Dismay and confusion as Wigan businesses prepare for second national lockdown
Wigan businesses are preparing to close their doors once more after the Prime Minister announced a second national lockdown.
Just months after they were allowed to reopen - and with multiple changes to restrictions during that time - pubs, bars, restaurants, cafes, shops, hairdressers, gyms and many other businesses have been ordered to shut again.
Boris Johnson announced a four-week national lockdown in England in a bid to control the spread of coronavirus, amid criticism of his delay in imposing restrictions.
Pubs, bars, restaurants and non-essential retail will close from Thursday until December 2 across England, with furlough payments at 80 per cent extended for the duration of the new restrictions.
People will be allowed to exercise and socialise in public spaces outside with their household or one other person, but not indoors or in private gardens, and will be able to travel to work if they cannot work from home.
Yet unlike in the lockdown during the first wave of the pandemic, schools, colleges and nurseries will remain open.
Businesses hit by the enforced closure have already been looking at what they can do to help their customers.
Some hairdressers have pledged to work longer days to fit in clients before the lockdown is imposed, while pubs and restaurants announced they would return to takeaways and deliveries, as provided during the initial lockdown.
The Foresters Arms in Standish posted on Facebook: “As I’m sure you are all aware after Wednesday evening we will have to close. We know this is a frustrating and worrying time for everyone but you will be pleased to know we will be back up and running as a takeaway service.”
Just minutes after the announcement was made, a trader at Leigh Market contacted Wigan Council bosses to ask if food stalls would be allowed to remain open and a rent-free period granted for other traders.
Homelessness charity The Brick said its shops would close on Wednesday evening, but that its support services for vulnerable people would continue to operate.
A Facebook post said: “Our charity shops provide vital funds to keep our front line services going - all support services will continue to operate 24/7. We will be here, helping anyone who needs us, in financial or debt crisis, suffering or at risk of homelessness.
“Please visit our shops before we close this week - every penny goes back into funding charitable activities and we need your support and generosity now more than ever.”
Politicians took to Twitter to voice their opinions on the lockdown.
Lisa Nandy, MP for Wigan, tweeted: “‘It was the right thing to delay’ says the Prime Minister. A reminder that when he was advised to lockdown on 21st September we were recording 4368 cases a day. Now it’s over 21k and rising. The incompetence is staggering.”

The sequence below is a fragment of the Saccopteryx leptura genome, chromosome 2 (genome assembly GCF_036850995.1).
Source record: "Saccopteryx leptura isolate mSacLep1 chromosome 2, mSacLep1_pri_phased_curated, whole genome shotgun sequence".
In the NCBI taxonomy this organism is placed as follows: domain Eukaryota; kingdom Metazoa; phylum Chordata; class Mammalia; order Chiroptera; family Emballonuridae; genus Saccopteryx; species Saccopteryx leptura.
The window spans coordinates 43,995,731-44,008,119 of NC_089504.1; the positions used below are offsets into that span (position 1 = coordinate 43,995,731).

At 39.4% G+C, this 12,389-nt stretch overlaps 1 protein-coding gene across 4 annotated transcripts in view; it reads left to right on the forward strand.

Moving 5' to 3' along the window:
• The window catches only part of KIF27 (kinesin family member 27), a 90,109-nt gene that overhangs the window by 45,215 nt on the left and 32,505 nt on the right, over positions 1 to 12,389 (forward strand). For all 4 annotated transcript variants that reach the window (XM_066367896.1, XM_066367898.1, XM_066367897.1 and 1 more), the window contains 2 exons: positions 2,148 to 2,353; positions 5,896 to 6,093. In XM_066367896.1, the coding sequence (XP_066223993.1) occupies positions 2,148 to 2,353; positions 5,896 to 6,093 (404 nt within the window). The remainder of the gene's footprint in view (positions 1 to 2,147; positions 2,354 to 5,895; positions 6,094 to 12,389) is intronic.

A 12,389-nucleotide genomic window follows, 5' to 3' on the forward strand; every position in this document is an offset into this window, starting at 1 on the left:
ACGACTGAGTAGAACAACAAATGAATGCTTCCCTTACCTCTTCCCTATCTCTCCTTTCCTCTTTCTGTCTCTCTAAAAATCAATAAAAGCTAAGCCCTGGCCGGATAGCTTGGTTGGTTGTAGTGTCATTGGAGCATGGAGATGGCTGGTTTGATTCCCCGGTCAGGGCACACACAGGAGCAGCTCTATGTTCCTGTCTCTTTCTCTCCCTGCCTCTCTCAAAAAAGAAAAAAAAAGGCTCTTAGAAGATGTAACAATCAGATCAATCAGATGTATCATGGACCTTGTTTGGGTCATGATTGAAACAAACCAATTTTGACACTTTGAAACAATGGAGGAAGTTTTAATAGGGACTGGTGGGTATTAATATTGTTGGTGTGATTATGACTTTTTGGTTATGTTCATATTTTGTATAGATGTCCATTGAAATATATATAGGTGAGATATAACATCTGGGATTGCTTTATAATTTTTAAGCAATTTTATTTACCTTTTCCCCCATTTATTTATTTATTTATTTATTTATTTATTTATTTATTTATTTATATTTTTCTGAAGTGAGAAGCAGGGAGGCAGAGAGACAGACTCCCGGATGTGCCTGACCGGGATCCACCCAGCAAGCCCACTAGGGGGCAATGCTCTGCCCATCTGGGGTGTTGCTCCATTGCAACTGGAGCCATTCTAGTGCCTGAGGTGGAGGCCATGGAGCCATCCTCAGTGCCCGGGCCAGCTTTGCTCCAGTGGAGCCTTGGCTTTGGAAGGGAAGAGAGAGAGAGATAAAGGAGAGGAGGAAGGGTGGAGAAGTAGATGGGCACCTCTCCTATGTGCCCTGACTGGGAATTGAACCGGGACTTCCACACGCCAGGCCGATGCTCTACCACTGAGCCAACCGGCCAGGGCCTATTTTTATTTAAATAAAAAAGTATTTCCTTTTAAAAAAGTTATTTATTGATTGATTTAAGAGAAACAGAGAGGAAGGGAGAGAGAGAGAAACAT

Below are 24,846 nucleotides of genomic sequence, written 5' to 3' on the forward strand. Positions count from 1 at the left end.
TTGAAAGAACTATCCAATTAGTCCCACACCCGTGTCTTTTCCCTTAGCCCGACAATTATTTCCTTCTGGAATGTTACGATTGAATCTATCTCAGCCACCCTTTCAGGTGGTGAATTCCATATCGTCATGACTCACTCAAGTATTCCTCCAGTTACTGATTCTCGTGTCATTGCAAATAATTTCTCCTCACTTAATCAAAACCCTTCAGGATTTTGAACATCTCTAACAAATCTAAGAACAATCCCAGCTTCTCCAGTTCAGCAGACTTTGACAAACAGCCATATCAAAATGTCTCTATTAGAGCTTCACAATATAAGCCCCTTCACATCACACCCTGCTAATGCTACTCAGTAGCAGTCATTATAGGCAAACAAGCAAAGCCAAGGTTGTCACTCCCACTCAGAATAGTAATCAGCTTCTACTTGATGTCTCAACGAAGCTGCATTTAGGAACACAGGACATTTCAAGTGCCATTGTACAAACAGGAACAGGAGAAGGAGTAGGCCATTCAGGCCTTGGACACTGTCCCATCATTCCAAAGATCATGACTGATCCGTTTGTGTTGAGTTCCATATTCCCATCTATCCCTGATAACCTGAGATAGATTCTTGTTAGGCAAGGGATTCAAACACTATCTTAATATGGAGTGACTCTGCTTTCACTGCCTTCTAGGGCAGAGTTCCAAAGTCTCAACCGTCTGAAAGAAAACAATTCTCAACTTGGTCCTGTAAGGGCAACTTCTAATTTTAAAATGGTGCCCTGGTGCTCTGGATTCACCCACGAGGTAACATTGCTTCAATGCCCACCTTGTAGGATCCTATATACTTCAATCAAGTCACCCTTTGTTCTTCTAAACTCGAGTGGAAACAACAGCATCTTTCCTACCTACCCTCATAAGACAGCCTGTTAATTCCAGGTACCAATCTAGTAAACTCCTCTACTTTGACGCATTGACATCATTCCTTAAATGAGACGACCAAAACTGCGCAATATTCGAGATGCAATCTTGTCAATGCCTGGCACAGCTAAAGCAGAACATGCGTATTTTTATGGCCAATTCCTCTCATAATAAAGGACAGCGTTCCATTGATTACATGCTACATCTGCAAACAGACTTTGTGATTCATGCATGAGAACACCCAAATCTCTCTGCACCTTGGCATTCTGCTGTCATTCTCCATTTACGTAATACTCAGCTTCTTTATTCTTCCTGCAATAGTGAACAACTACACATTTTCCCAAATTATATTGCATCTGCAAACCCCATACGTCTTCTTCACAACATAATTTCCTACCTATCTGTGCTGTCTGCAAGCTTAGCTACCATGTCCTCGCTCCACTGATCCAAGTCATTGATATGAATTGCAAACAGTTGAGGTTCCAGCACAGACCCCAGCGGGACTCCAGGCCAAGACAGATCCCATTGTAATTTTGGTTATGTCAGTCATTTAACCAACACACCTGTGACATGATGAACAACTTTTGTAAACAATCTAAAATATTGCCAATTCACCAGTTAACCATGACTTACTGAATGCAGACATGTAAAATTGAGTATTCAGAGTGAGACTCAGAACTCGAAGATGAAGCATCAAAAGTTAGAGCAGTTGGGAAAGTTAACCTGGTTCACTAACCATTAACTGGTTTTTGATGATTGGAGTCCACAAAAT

Greater Manchester Mayor Andy Burnham hit out at the Government’s extension of the furlough scheme, after it agreed to pay only 67 per cent of the wages of workers in the county affected when tier three was introduced.
He tweeted: “But when we asked you to do that for the lowest-paid people in the North, you refused. People here will remember that.”
It emerged earlier in October that Government scientific advisers called for a short lockdown in September, prompting Labour leader Sir Keir Starmer to urge Mr Johnson to impose such restrictions.
He said on Saturday that he was glad the Prime Minister had “finally taken the decision it should have taken weeks ago” and indicated Labour would support the restrictions in a Commons vote.
MPs will vote on the new measures in the Commons on Wednesday ahead of their introduction at 12.01am on Thursday. When they lapse on December 2, the current tier system will be reintroduced.
Under the new restrictions set out by the Prime Minister:
– Millions of people classed as clinically vulnerable to coronavirus will be told to take “extra precautions” but will not be formally asked to shield.
– Travel and overnight stays in the UK and abroad will be restricted as people are advised not to travel unless for essential reasons.
– “Rapid turnaround tests” for coronavirus will be rolled out in “a matter of days”, and the Army will be brought in to help distribute the swabs, which could help partners attend labour wards.
– Churches will remain open for private prayer, funerals will be limited to 30 people – although it is advised that only close family members attend – and weddings are only allowed in “exceptional circumstances”.
– Single-adult households will continue to be allowed to form a “support bubble” with one other household, and children can move between homes if their parents are separated.
– Job centres, courts, and civil registration offices will remain open, and elite sport will be allowed to continue behind closed doors.
However, Boris Johnson faces a rebellion from his backbenches over the new national lockdown restrictions for amid warnings that the measures would be “disastrous” for the economy.
The Commons will debate the Government’s proposals this week, with a vote expected on Wednesday, but some Conservative MPs have suggested they could vote against them. Labour has indicated it will support the restrictions, and so any rebellion is unlikely to affect the introduction of the stringent restrictions on Thursday.
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